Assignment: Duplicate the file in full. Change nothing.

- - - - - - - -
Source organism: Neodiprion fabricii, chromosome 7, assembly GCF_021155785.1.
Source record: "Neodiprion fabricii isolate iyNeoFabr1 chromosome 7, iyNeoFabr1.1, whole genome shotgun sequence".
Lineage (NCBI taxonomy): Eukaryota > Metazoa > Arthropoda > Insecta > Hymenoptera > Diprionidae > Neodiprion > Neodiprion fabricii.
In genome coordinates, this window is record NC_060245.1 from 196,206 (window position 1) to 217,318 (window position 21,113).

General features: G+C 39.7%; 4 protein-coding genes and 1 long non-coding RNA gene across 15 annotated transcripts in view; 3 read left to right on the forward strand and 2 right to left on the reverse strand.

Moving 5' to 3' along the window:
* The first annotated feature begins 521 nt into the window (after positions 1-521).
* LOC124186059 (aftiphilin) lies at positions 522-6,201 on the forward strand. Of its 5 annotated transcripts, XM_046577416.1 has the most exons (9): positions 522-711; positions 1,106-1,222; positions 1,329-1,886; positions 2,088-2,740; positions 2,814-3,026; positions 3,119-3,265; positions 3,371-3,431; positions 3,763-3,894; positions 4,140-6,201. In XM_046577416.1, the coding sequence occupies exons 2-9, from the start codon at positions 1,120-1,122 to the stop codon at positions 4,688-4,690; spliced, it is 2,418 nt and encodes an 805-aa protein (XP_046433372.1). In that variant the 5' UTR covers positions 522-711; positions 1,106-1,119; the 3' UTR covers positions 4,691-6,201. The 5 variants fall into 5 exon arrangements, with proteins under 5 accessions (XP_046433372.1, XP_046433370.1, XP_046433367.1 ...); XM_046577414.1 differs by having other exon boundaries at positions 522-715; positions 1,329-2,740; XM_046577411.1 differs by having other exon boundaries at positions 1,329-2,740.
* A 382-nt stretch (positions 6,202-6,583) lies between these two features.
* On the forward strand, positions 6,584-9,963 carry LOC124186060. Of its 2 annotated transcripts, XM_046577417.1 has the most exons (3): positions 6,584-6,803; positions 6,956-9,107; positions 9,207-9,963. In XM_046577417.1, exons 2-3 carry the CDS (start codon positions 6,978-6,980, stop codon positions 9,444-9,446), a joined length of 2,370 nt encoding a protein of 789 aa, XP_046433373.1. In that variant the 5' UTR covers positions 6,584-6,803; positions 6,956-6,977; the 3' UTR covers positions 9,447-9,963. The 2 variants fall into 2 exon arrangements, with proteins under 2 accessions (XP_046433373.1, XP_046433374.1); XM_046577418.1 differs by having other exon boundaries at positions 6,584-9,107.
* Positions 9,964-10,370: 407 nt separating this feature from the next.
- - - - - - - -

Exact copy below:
Source organism: Neodiprion fabricii, chromosome 7, assembly GCF_021155785.1.
Source record: "Neodiprion fabricii isolate iyNeoFabr1 chromosome 7, iyNeoFabr1.1, whole genome shotgun sequence".
Lineage (NCBI taxonomy): Eukaryota > Metazoa > Arthropoda > Insecta > Hymenoptera > Diprionidae > Neodiprion > Neodiprion fabricii.
In genome coordinates, this window is record NC_060245.1 from 196,206 (window position 1) to 217,318 (window position 21,113).

General features: G+C 39.7%; 4 protein-coding genes and 1 long non-coding RNA gene across 15 annotated transcripts in view; 3 read left to right on the forward strand and 2 right to left on the reverse strand.

Moving 5' to 3' along the window:
* The first annotated feature begins 521 nt into the window (after positions 1-521).
* LOC124186059 (aftiphilin) lies at positions 522-6,201 on the forward strand. Of its 5 annotated transcripts, XM_046577416.1 has the most exons (9): positions 522-711; positions 1,106-1,222; positions 1,329-1,886; positions 2,088-2,740; positions 2,814-3,026; positions 3,119-3,265; positions 3,371-3,431; positions 3,763-3,894; positions 4,140-6,201. In XM_046577416.1, the coding sequence occupies exons 2-9, from the start codon at positions 1,120-1,122 to the stop codon at positions 4,688-4,690; spliced, it is 2,418 nt and encodes an 805-aa protein (XP_046433372.1). In that variant the 5' UTR covers positions 522-711; positions 1,106-1,119; the 3' UTR covers positions 4,691-6,201. The 5 variants fall into 5 exon arrangements, with proteins under 5 accessions (XP_046433372.1, XP_046433370.1, XP_046433367.1 ...); XM_046577414.1 differs by having other exon boundaries at positions 522-715; positions 1,329-2,740; XM_046577411.1 differs by having other exon boundaries at positions 1,329-2,740.
* A 382-nt stretch (positions 6,202-6,583) lies between these two features.
* On the forward strand, positions 6,584-9,963 carry LOC124186060. Of its 2 annotated transcripts, XM_046577417.1 has the most exons (3): positions 6,584-6,803; positions 6,956-9,107; positions 9,207-9,963. In XM_046577417.1, exons 2-3 carry the CDS (start codon positions 6,978-6,980, stop codon positions 9,444-9,446), a joined length of 2,370 nt encoding a protein of 789 aa, XP_046433373.1. In that variant the 5' UTR covers positions 6,584-6,803; positions 6,956-6,977; the 3' UTR covers positions 9,447-9,963. The 2 variants fall into 2 exon arrangements, with proteins under 2 accessions (XP_046433373.1, XP_046433374.1); XM_046577418.1 differs by having other exon boundaries at positions 6,584-9,107.
* Positions 9,964-10,370: 407 nt separating this feature from the next.